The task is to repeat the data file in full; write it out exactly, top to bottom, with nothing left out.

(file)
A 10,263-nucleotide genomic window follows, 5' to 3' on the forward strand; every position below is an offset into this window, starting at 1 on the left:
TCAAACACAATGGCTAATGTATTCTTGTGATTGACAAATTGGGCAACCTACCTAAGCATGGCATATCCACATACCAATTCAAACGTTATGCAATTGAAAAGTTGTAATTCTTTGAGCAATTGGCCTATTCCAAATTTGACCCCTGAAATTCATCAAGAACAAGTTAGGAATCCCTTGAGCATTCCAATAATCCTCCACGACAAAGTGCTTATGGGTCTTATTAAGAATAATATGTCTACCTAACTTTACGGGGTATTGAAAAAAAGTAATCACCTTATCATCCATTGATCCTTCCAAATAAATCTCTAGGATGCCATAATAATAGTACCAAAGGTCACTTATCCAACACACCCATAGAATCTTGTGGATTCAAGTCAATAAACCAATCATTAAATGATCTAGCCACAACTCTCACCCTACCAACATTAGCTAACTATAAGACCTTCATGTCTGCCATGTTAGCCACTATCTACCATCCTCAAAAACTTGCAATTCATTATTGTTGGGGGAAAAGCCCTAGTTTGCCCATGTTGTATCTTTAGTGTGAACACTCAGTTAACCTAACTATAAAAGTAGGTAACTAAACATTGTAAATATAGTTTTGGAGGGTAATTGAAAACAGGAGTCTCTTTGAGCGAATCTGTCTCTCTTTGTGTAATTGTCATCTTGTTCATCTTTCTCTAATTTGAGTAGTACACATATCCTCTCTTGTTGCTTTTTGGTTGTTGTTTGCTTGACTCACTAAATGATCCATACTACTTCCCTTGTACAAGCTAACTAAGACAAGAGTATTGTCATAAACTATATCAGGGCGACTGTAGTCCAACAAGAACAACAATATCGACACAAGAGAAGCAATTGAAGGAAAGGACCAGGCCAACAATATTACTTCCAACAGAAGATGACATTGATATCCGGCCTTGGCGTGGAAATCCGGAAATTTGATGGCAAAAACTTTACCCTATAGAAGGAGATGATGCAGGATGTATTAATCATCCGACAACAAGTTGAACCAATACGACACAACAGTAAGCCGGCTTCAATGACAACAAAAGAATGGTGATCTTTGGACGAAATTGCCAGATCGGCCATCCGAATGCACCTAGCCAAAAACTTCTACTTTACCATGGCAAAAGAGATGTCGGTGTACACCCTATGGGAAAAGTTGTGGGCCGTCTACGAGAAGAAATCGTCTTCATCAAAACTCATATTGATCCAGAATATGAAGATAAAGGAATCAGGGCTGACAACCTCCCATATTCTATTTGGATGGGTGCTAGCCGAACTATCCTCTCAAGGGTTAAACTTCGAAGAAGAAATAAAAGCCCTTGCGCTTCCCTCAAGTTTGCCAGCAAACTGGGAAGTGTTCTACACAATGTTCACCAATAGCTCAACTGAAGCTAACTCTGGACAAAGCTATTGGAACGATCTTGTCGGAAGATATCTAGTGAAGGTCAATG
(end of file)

A 10,263-nucleotide genomic window follows, 5' to 3' on the forward strand; every position below is an offset into this window, starting at 1 on the left:
TCAAACACAATGGCTAATGTATTCTTGTGATTGACAAATTGGGCAACCTACCTAAGCATGGCATATCCACATACCAATTCAAACGTTATGCAATTGAAAAGTTGTAATTCTTTGAGCAATTGGCCTATTCCAAATTTGACCCCTGAAATTCATCAAGAACAAGTTAGGAATCCCTTGAGCATTCCAATAATCCTCCACGACAAAGTGCTTATGGGTCTTATTAAGAATAATATGTCTACCTAACTTTACGGGGTATTGAAAAAAAGTAATCACCTTATCATCCATTGATCCTTCCAAATAAATCTCTAGGATGCCATAATAATAGTACCAAAGGTCACTTATCCAACACACCCATAGAATCTTGTGGATTCAAGTCAATAAACCAATCATTAAATGATCTAGCCACAACTCTCACCCTACCAACATTAGCTAACTATAAGACCTTCATGTCTGCCATGTTAGCCACTATCTACCATCCTCAAAAACTTGCAATTCATTATTGTTGGGGGAAAAGCCCTAGTTTGCCCATGTTGTATCTTTAGTGTGAACACTCAGTTAACCTAACTATAAAAGTAGGTAACTAAACATTGTAAATATAGTTTTGGAGGGTAATTGAAAACAGGAGTCTCTTTGAGCGAATCTGTCTCTCTTTGTGTAATTGTCATCTTGTTCATCTTTCTCTAATTTGAGTAGTACACATATCCTCTCTTGTTGCTTTTTGGTTGTTGTTTGCTTGACTCACTAAATGATCCATACTACTTCCCTTGTACAAGCTAACTAAGACAAGAGTATTGTCATAAACTATATCAGGGCGACTGTAGTCCAACAAGAACAACAATATCGACACAAGAGAAGCAATTGAAGGAAAGGACCAGGCCAACAATATTACTTCCAACAGAAGATGACATTGATATCCGGCCTTGGCGTGGAAATCCGGAAATTTGATGGCAAAAACTTTACCCTATAGAAGGAGATGATGCAGGATGTATTAATCATCCGACAACAAGTTGAACCAATACGACACAACAGTAAGCCGGCTTCAATGACAACAAAAGAATGGTGATCTTTGGACGAAATTGCCAGATCGGCCATCCGAATGCACCTAGCCAAAAACTTCTACTTTACCATGGCAAAAGAGATGTCGGTGTACACCCTATGGGAAAAGTTGTGGGCCGTCTACGAGAAGAAATCGTCTTCATCAAAACTCATATTGATCCAGAATATGAAGATAAAGGAATCAGGGCTGACAACCTCCCATATTCTATTTGGATGGGTGCTAGCCGAACTATCCTCTCAAGGGTTAAACTTCGAAGAAGAAATAAAAGCCCTTGCGCTTCCCTCAAGTTTGCCAGCAAACTGGGAAGTGTTCTACACAATGTTCACCAATAGCTCAACTGAAGCTAACTCTGGACAAAGCTATTGGAACGATCTTGTCGGAAGATATCTAGTGAAGGTCAATG